Visual Scanning is a component of visual processing that is crucial to everything we do! From taking in visual information, to using that information in making decisions and enabling actions…visual scanning is an oculomotor skill that is sometimes an area of difficulty for those struggling with visual processing skills. Below, you will find information about visual scanning, including what this oculomotor control component looks like, what visual scanning really means, and why scanning as a visual skill is needed for learning, functional tasks, social emotional skills, executive function and other cognitive abilities, and just about everything we do!
What is Visual Scanning?
Visual scanning is noticing a car parked on the corner when you try to cross the road.
Visual scanning is finding last night’s homework in a cluttered backpack.
Visual scanning is locating a matching shoe in a bin at the bottom of the closet.
Visual scanning is finding a pair of pants in a dresser to wear on a cool day.
Visual scanning is setting the table.
Visual scanning is looking for a lost parent on a busy playground.
Visual scanning is a lot of things! Rather, visual tracking is USED and REQUIRED in a lot of tasks. Scanning is needed to be independent, stay safe, make decisions, stay organized, help others, be a vital part of a workplace, succeed in school, learn and grow as an individual, and SO much more!
Visual Scanning is a part of the oculomotor system that allows the eyes to take in information. Here is more information on oculomotor dysfunction and activities that can help address this area. Scanning makes up a piece of the visual-receptive components of the visual system.
The oculomotor control that allows us to take in information includes visual pursuit, or tracking, and saccadic eye movements, or scanning. The muscles of the eyes control these movements in a voluntary and reflexive capacity.
What is a saccade?
A visual saccade is the movement of the eye toward visual stimuli. This movement of the eyes in visual scanning allows the eyes to focus on the most important part of the visual stimuli. This allows us to notice a specific word, phrase, or topic in a body of text. You can see how scanning is needed for reading comprehension and writing essays in the school environment. In fact, visual scanning is a part of reading difficulties. Check out this resource for more information and specific scanning activities for reading.
Visual Scanning Looks Like…
That precise focus of our eyes on a warm pair of clothes hidden in a closet provides safety and important information to drive executive functioning and decision-making.
The ability of they eye to focus on detail allows us to notice and locate our lost child in a busy store. These motor actions of the eyes are happening with both intention and in an automatic way so we are safe, locating the visual information we need, and safe.
At the same time, unnecessary information is negated, allowing the information we are looking for to be received and therefore processed for use in visual motor tasks, eye hand coordination, and function.
Here are activities to improve visual saccades.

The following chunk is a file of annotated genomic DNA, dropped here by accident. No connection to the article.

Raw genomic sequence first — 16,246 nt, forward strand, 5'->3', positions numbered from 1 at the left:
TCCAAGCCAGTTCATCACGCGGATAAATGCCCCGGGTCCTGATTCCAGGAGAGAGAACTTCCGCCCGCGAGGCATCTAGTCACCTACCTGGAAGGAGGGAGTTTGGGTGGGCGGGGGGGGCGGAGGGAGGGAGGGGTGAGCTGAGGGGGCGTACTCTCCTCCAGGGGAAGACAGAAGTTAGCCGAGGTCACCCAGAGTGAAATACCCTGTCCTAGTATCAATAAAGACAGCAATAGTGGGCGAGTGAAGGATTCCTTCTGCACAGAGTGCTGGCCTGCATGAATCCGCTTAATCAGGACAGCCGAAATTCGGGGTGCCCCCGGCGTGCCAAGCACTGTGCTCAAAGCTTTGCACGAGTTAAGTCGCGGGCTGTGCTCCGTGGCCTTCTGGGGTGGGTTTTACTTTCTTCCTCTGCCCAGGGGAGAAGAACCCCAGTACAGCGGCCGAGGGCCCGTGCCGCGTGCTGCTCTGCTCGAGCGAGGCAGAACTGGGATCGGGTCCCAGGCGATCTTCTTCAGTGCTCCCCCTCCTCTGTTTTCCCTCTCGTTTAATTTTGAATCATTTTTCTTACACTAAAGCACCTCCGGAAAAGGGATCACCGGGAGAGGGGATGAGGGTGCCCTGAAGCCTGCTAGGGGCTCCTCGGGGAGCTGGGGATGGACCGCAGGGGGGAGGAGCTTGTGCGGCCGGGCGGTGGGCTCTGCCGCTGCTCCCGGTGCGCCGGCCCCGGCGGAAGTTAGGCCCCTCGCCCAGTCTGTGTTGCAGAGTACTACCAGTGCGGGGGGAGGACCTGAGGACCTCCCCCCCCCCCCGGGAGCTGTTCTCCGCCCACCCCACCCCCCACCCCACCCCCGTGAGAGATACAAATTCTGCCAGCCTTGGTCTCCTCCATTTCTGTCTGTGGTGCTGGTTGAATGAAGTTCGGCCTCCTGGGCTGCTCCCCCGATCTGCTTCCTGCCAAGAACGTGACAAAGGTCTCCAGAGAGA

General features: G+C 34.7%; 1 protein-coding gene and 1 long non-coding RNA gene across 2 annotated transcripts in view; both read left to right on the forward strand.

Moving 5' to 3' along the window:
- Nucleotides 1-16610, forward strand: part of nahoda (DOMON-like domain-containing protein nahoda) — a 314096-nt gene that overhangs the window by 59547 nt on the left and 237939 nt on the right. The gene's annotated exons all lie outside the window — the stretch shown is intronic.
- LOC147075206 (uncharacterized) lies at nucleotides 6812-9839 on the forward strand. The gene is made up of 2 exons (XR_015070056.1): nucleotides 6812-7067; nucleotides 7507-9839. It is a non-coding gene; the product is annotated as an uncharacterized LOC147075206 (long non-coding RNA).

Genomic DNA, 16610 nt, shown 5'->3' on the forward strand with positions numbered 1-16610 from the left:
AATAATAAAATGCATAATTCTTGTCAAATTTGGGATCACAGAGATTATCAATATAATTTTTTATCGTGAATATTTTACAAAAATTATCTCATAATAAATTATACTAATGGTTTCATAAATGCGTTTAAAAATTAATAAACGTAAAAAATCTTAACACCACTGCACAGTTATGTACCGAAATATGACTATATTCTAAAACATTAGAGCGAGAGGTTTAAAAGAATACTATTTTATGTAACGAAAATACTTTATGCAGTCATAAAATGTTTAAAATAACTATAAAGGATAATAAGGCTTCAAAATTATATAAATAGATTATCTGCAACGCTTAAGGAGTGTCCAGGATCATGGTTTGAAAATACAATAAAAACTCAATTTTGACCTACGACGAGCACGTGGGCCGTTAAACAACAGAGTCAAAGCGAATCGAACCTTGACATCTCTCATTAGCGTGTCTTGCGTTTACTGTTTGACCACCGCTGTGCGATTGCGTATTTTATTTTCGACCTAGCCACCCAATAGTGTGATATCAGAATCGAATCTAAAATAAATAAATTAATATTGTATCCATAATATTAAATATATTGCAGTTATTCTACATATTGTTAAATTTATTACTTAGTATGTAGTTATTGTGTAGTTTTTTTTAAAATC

Visual Scanning and Visual Perception
You can see how scanning works together with visual perception. As we scan, we need to discriminate, pull out the necessary information from background information, utilize visual closure, and sustain visual attention. Likewise, to access the information, visual perceptual skills require the ability to scan the environment.
Visual Scanning Activities
Here is a visual scanning activity that includes a motor component. The eye-hand coordination couples with and requires visual scanning, visual perceptual skills, and the motor integration of that information for a task.
This visual scanning activity is a low-prep activity that can be used with a variety of themes or to address various levels.
For more easy activities that address a variety of visual perceptual and visual motor skills, you’ll love these visual scanning activities.
- Seek and find games such as “I Spy”. Or create your own real toy “I Spy” game.
- Roll a ping pong ball across a table from person to person. Watch it with your eyes, keeping your head still!
- Trace pictures on a light box.
- Flashlight games.
- Sensory seek and find.
More visual processing activities
For even MORE visual scanning activities to use in your occupational therapy practice, you will want to join our free visual processing lab email series. It’s a 3-day series of emails that covers EVERYthing about visual processing. We take a closer look at visual skills and break things down, as well as covering the big picture of visual needs.
In the visual processing lab, you will discover how oculomotor skills like smooth pursuits make a big difference in higher level skills like learning and executive function. The best thing about this lab (besides all of the awesome info) is that it has a fun “lab” theme. I might have had too much fun with this one 🙂
Join us in visual processing Lab! Where you won’t need Bunsen burners or safety goggles!
Click here to learn more about Visual Processing Lab and to sign up.
1 thought on “What is Visual Scanning”
Hello. Please note alot of the links in this post are broken. Is there a way to get them wotking? Thanks 🙂
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